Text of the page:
Changes in Emotion Teaching Practices in Preschool: Implications for Children’s Social–emotional and Academic Success

Alexa Roth

Advisor: Timothy W Curby, PhD, Department of Psychology

Committee Members: Olga Kornienko, Pamela Garner

David J. King Hall, #1024
April 24, 2019, 10:00 AM to 12:00 PM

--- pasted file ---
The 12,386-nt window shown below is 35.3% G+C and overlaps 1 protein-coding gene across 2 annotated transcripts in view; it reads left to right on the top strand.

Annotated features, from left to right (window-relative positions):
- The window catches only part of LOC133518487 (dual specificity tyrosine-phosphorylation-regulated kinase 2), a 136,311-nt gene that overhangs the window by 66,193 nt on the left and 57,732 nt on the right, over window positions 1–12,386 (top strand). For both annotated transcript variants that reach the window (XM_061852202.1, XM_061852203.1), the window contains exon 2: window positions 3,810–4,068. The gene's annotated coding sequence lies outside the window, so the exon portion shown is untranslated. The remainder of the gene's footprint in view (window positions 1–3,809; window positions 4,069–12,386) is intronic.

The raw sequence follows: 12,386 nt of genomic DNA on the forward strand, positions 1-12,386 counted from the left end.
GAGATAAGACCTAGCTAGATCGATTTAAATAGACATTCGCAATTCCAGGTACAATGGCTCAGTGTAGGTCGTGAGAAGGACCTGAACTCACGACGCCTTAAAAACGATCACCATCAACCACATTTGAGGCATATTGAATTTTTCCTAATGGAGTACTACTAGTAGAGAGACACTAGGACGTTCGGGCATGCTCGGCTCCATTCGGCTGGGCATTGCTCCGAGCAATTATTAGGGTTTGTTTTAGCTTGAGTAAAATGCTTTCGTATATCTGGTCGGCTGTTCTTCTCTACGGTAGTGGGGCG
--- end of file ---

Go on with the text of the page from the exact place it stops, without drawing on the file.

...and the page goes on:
Children develop considerably in their emotional competence within their preschool classrooms. Despite agreement about the importance of social–emotional learning within this context, surprisingly little is known about the specific strategies teachers use to support children’s emotional development. The purpose of this study is to examine the extent to which emotion teacher practices change over the course of the year and whether changes in teacher practices are associated with children’s academic and social–emotional outcomes. An observational measure of teachers, the EMOtion TEacher Rating Scale (EMOTERS), will be utilized to assess emotion teaching behaviors across four domains: teaching, modeling, reacting, and relating. This study will use multilevel modeling to understand the associations between changes in emotion teaching practices and student’s social–emotional and academic achievement, and further to advance the science, education, and training of preschool teachers.